Prime Minister Erna Solberg officially became the longest-serving prime minister ever for her Conservative Party (Høyre) over the weekend. She’s now held the office longer than Kåre Willoch did in the 1980s, after years of Labour Party domination.
As of Friday, Solberg had held Norway’s top political post for 1,668 days. “I really haven’t thought much about that,” Solberg claimed to newspaper Dagsavisen.
“It’s actually a bit sad,” Solberg mused, “not that I’ve been able to hold the post for as long as I have (she and her party were re-elected last fall) but that Kåre Willoch didn’t get to remain in the post even longer when there was a conservative majority in Parliament.”
Willoch took over as prime minister for the first time on October 14, 1981. A political battle over a proposed increase in gasoline taxes, however, prompted the more conservative Progress Party to join other opposition parties and topple Willoch’s government during its second term, on May 9, 1986.
That left Willoch with a total period as prime minister of four years, six months and 25 days. Solberg, who leads a conservative government coalition that includes the Progress Party, can now claim a longer tenure.
She remains in charge of a minority government, though, since the non-socialist Christian Democrats opted against joining Solberg’s coalition that also has included the Liberal Party since January. It can be toppled at any time over a serious-enough issue, but the Christian Democrats want Solberg to remain as prime minister and are thus more likely to make concessions than Progress was under its former long-time leader Carl I Hagen. The Progress Party’s current leader, Siv Jensen, also serves as Finance Minister and clearly enjoys holding government power. She and Solberg, by most accounts, get along well and are keen to keep their coalition together.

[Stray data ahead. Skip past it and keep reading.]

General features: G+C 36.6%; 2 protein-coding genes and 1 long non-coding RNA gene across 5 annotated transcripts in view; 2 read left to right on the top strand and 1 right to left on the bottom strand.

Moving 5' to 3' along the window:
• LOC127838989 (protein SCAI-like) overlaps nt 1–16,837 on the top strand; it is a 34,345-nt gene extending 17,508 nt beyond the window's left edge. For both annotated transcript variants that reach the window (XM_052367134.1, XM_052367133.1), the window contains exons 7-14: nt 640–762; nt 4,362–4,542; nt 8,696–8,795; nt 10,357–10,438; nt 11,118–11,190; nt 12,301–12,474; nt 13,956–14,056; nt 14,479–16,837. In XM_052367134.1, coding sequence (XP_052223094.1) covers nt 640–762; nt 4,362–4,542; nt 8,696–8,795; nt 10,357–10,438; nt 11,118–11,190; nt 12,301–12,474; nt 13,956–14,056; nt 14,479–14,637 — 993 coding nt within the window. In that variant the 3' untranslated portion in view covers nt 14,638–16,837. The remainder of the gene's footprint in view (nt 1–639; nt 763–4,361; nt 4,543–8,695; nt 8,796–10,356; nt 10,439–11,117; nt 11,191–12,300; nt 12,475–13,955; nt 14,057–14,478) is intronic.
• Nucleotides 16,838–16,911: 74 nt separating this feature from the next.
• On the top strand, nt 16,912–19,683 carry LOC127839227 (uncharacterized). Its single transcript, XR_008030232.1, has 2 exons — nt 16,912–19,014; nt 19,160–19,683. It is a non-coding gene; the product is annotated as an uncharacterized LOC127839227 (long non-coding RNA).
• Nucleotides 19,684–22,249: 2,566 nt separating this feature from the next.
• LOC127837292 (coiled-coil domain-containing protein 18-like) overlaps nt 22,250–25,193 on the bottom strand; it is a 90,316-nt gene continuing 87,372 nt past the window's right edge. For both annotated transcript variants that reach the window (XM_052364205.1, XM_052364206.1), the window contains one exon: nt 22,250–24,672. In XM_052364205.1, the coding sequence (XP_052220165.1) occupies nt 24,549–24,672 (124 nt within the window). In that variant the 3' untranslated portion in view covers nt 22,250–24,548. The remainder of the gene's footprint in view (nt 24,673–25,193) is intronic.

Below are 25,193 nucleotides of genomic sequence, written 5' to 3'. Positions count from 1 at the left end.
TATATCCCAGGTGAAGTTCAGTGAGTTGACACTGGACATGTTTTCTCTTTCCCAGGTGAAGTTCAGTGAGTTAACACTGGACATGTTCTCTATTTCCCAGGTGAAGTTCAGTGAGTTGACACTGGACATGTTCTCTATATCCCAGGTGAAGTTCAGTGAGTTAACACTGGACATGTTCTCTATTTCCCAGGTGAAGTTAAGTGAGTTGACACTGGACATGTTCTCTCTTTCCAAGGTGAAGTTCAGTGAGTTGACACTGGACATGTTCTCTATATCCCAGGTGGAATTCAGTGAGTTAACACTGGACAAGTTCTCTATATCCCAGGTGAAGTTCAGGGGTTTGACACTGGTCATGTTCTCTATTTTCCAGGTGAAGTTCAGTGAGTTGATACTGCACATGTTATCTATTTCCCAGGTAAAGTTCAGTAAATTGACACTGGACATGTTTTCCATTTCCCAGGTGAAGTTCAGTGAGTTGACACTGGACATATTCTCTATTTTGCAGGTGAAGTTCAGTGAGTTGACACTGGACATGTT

Solberg notes that Willoch’s Conservative government continues to be remembered for its widespread deregulation of Norwegian society at the time. Stores were allowed to stay open later, for example, Norwegians suddenly had far more choices for everything from consumer goods to new restaurants opening up and new TV channels available as an alternative to state broadcaster NRK.
Solberg thinks her government will be remembered for its efforts to restructure Norway’s economy, to make it less reliant on oil and “greener,” and for government reforms at both the state and local level. Solberg broke the record for being leader of her party two years ago and aims to hang on to government power through the current parliamentary period that runs until 2021.
She has a long way to go, however, in breaking the record set by Einar Gerhardsen of the Labour Party, which ruled Norway for much of the post-war period. Gerhardsen was prime minister for 17 years and 21 days over four separate terms in office. Labour’s Gro Harlem Brundtland ranks next, with a total of 10 years one month and nine days as prime minister, followed by Labour’s Jens Stoltenberg, who served for nine years, seven months and two days over three terms.